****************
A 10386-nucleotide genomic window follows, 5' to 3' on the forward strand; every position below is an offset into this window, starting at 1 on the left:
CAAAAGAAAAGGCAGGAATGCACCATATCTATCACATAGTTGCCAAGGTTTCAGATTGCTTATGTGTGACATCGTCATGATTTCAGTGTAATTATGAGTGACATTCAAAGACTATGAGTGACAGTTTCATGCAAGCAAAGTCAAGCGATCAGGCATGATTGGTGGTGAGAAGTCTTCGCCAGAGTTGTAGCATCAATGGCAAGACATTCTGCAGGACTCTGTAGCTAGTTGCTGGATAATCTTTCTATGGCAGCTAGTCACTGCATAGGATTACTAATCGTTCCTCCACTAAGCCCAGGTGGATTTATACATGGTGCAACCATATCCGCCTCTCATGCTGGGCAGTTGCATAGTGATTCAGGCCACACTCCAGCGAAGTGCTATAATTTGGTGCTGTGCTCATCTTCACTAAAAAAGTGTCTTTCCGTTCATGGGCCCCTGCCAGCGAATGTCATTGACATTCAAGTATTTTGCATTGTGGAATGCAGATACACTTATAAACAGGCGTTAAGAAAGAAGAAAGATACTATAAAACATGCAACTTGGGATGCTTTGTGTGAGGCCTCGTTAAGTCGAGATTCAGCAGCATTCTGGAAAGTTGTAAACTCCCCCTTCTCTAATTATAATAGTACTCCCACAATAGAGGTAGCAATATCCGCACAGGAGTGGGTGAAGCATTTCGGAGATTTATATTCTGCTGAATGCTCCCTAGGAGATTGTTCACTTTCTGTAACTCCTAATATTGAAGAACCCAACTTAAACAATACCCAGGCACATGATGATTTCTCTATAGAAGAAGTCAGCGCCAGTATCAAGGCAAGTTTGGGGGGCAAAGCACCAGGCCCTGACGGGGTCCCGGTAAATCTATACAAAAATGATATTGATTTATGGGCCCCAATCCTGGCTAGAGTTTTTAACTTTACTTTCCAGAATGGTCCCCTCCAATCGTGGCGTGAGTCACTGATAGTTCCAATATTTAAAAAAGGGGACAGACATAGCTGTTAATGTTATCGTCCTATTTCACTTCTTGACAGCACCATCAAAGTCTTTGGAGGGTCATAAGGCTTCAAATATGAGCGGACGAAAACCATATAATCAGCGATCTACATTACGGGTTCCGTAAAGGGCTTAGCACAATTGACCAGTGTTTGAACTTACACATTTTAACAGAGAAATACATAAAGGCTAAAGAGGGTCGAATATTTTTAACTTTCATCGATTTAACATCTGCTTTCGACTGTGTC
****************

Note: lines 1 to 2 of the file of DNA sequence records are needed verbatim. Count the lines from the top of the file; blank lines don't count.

A 10386-nucleotide genomic window follows, 5' to 3' on the forward strand; every position below is an offset into this window, starting at 1 on the left:
CAAAAGAAAAGGCAGGAATGCACCATATCTATCACATAGTTGCCAAGGTTTCAGATTGCTTATGTGTGACATCGTCATGATTTCAGTGTAATTATGAGTGACATTCAAAGACTATGAGTGACAGTTTCATGCAAGCAAAGTCAAGCGATCAGGCATGATTGGTGGTGAGAAGTCTTCGCCAGAGTTGTAGCATCAATGGCAAGACATTCTGCAGGACTCTGTAGCTAGTTGCTGGATAATCTTTCTATGGCAGCTAGTCACTGCATAGGATTACTAATCGTTCCTCCACTAAGCCCAGGTGGATTTATACATGGTGCAACCATATCCGCCTCTCATGCTGGGCAGTTGCATAGTGATTCAGGCCACACTCCAGCGAAGTGCTATAATTTGGTGCTGTGCTCATCTTCACTAAAAAAGTGTCTTTCCGTTCATGGGCCCCTGCCAGCGAATGTCATTGACATTCAAGTATTTTGCATTGTGGAATGCAGATACACTTATAAACAGGCGTTAAGAAAGAAGAAAGATACTATAAAACATGCAACTTGGGATGCTTTGTGTGAGGCCTCGTTAAGTCGAGATTCAGCAGCATTCTGGAAAGTTGTAAACTCCCCCTTCTCTAATTATAATAGTACTCCCACAATAGAGGTAGCAATATCCGCACAGGAGTGGGTGAAGCATTTCGGAGATTTATATTCTGCTGAATGCTCCCTAGGAGATTGTTCACTTTCTGTAACTCCTAATATTGAAGAACCCAACTTAAACAATACCCAGGCACATGATGATTTCTCTATAGAAGAAGTCAGCGCCAGTATCAAGGCAAGTTTGGGGGGCAAAGCACCAGGCCCTGACGGGGTCCCGGTAAATCTATACAAAAATGATATTGATTTATGGGCCCCAATCCTGGCTAGAGTTTTTAACTTTACTTTCCAGAATGGTCCCCTCCAATCGTGGCGTGAGTCACTGATAGTTCCAATATTTAAAAAAGGGGACAGACATAGCTGTTAATGTTATCGTCCTATTTCACTTCTTGACAGCACCATCAAAGTCTTTGGAGGGTCATAAGGCTTCAAATATGAGCGGACGAAAACCATATAATCAGCGATCTACATTACGGGTTCCGTAAAGGGCTTAGCACAATTGACCAGTGTTTGAACTTACACATTTTAACAGAGAAATACATAAAGGCTAAAGAGGGTCGAATATTTTTAACTTTCATCGATTTAACATCTGCTTTCGACTGTGTC